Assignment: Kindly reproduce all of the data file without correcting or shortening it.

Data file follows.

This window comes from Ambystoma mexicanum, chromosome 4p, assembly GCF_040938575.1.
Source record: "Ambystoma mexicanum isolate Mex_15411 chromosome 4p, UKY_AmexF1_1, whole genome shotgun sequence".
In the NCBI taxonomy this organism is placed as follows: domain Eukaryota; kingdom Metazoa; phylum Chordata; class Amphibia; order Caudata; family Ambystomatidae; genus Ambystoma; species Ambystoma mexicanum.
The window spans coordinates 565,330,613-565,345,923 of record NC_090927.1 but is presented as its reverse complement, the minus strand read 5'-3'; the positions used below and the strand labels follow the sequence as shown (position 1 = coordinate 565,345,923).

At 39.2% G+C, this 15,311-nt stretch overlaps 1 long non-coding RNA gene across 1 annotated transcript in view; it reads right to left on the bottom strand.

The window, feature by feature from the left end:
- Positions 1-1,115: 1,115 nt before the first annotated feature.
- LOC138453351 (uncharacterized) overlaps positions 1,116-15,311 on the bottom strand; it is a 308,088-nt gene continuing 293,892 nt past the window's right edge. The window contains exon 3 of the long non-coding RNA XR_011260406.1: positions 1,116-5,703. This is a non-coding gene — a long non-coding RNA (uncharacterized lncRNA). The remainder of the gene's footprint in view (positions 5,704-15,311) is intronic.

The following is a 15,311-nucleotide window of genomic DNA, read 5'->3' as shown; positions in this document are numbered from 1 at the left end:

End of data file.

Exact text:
This window comes from Ambystoma mexicanum, chromosome 4p, assembly GCF_040938575.1.
Source record: "Ambystoma mexicanum isolate Mex_15411 chromosome 4p, UKY_AmexF1_1, whole genome shotgun sequence".
In the NCBI taxonomy this organism is placed as follows: domain Eukaryota; kingdom Metazoa; phylum Chordata; class Amphibia; order Caudata; family Ambystomatidae; genus Ambystoma; species Ambystoma mexicanum.
The window spans coordinates 565,330,613-565,345,923 of record NC_090927.1 but is presented as its reverse complement, the minus strand read 5'-3'; the positions used below and the strand labels follow the sequence as shown (position 1 = coordinate 565,345,923).

At 39.2% G+C, this 15,311-nt stretch overlaps 1 long non-coding RNA gene across 1 annotated transcript in view; it reads right to left on the bottom strand.

The window, feature by feature from the left end:
- Positions 1-1,115: 1,115 nt before the first annotated feature.
- LOC138453351 (uncharacterized) overlaps positions 1,116-15,311 on the bottom strand; it is a 308,088-nt gene continuing 293,892 nt past the window's right edge. The window contains exon 3 of the long non-coding RNA XR_011260406.1: positions 1,116-5,703. This is a non-coding gene — a long non-coding RNA (uncharacterized lncRNA). The remainder of the gene's footprint in view (positions 5,704-15,311) is intronic.

The following is a 15,311-nucleotide window of genomic DNA, read 5'->3' as shown; positions in this document are numbered from 1 at the left end: